Because of the costs involved in installing these technologies, very few concentrated solar power projects are currently being implemented in Africa. Existing or under construction power plants are mainly located in South Africa and Morocco. In Nelson Mandela’s country, the French IPP Engie operates the Xina Solar One plant and the Kathu plant, each with a capacity of 100 MW. The Saudi IPP Acwa Power operates the 50 MWe Bokpoort CSP. In the Cherifian kingdom, the Saudi company has built several power plants of this type within the solar complex of Noor Ouarzazate of 580 MW.

Solar photovoltaic

More common, photovoltaic power plants are equipped with several solar panels. In such an installation, the solar panels capture the sun’s rays. Under the effect of sunlight, the silicon, a conductive material contained in each cell, releases electrons to create a direct electric current. The inverter transforms this direct current into alternating current so that it can be more easily transported by the grid’s medium-voltage lines.

Solar megaprojects on the continent

Photovoltaics is the most developed technology in Africa, from large-scale, grid-connected power plants to solar home systems. This technology is at the heart of mega-projects to exploit solar energy in Africa. This is the case in the Benban solar complex, located in the governorate of Aswan in Egypt. It is a mosaic of 32 solar power plants entirely financed and built by IPPs. The complex will be commissioned in 2019 with a capacity of 1,650 MWp.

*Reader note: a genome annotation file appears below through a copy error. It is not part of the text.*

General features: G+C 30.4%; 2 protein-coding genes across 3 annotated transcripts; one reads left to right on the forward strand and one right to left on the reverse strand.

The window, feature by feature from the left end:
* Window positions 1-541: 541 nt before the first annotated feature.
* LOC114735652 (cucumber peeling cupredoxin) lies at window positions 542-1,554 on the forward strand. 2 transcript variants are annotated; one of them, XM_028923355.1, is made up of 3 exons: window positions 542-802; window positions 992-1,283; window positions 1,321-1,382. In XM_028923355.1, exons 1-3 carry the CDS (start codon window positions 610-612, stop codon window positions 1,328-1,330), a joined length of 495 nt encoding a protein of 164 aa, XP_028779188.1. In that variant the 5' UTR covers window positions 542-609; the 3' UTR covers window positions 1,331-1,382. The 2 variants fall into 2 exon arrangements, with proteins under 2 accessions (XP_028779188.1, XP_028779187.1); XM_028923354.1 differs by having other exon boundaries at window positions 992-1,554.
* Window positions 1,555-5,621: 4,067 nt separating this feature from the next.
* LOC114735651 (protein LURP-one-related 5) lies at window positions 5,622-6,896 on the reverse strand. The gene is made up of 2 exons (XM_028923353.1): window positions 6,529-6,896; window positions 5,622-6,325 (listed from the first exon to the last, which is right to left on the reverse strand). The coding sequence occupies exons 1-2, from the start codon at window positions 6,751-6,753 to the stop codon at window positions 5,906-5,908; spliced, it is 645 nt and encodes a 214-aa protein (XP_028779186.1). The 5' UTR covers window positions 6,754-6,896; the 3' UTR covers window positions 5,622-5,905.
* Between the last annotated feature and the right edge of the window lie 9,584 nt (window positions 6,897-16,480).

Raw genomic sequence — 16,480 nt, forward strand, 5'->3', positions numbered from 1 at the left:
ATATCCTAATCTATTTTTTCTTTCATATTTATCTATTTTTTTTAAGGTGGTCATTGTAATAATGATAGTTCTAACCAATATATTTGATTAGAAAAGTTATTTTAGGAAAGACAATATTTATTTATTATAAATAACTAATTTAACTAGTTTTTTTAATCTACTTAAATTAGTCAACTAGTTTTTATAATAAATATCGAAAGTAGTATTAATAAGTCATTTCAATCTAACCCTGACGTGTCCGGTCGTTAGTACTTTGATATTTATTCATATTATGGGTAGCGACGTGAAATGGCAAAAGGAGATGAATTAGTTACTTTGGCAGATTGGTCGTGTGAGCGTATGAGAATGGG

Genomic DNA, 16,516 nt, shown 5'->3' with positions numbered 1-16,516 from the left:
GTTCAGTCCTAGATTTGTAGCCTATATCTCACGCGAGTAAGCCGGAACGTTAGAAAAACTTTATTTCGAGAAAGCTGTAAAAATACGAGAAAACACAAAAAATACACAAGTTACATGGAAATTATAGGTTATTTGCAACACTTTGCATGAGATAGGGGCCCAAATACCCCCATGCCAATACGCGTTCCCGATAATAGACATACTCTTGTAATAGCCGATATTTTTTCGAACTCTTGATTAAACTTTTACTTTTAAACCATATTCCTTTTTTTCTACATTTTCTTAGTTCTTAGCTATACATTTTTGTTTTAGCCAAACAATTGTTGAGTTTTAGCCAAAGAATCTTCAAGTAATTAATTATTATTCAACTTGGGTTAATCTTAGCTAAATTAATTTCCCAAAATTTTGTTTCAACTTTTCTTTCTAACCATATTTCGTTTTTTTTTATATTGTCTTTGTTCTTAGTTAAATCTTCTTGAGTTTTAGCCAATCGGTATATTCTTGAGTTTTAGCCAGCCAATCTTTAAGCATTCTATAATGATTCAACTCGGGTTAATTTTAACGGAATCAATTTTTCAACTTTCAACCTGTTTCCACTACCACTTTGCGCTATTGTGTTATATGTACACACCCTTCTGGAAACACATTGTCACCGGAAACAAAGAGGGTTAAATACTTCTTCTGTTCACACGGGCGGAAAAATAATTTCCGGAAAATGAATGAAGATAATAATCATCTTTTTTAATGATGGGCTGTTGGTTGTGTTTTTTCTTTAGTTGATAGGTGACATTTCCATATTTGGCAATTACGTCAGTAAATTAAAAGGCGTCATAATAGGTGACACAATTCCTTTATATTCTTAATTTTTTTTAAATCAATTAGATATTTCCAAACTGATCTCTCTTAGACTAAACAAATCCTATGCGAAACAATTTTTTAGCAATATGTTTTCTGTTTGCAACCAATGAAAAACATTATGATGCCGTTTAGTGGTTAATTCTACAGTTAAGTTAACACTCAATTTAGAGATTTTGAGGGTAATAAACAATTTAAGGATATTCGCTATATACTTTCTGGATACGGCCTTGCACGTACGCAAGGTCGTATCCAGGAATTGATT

Although the Moroccan authorities are behind in its implementation, the Noor Ouarzazate solar complex is among the major solar projects developed on the African continent, with a current installed capacity (including photovoltaic and CSP) of 580 MW. The implementation of this project is part of the Moroccan government’s plan to produce 52% of the electricity consumed in the kingdom from renewable sources by 2030.

The commitment of development partners

Two development financing institutions want to rely on solar energy to accelerate the electrification of Africa. This is the case of the International Finance Corporation (IFC) of the World Bank Group, which is expanding its “Scaling Solar” program. This program implemented globally allows the rapid installation of solar power plants through public-private partnerships (PPP). For the moment, “Scaling Solar” is being deployed in Senegal, Ivory Coast, Ethiopia, Madagascar, Zambia and more recently in Niger.

In addition to its investments in solar power plants throughout Africa, the African Development Bank (AfDB) is focusing its efforts on the Sahel, which it wants to make the largest solar energy production area in Africa, through its “Desert to Power” initiative. The program, which is entering its development phase, has already received $150 million in funding from the Green Climate Fund (GCF) for its “Desert to Power G5 Sahel” facility. The AfDB is targeting an installed solar capacity of 10,000 MW in the Sahel, equivalent to the electricity production of a country like Morocco, which currently stands at 10,627 MW according to the Office National de l’Electricité et de l’Eau Potable (ONEE).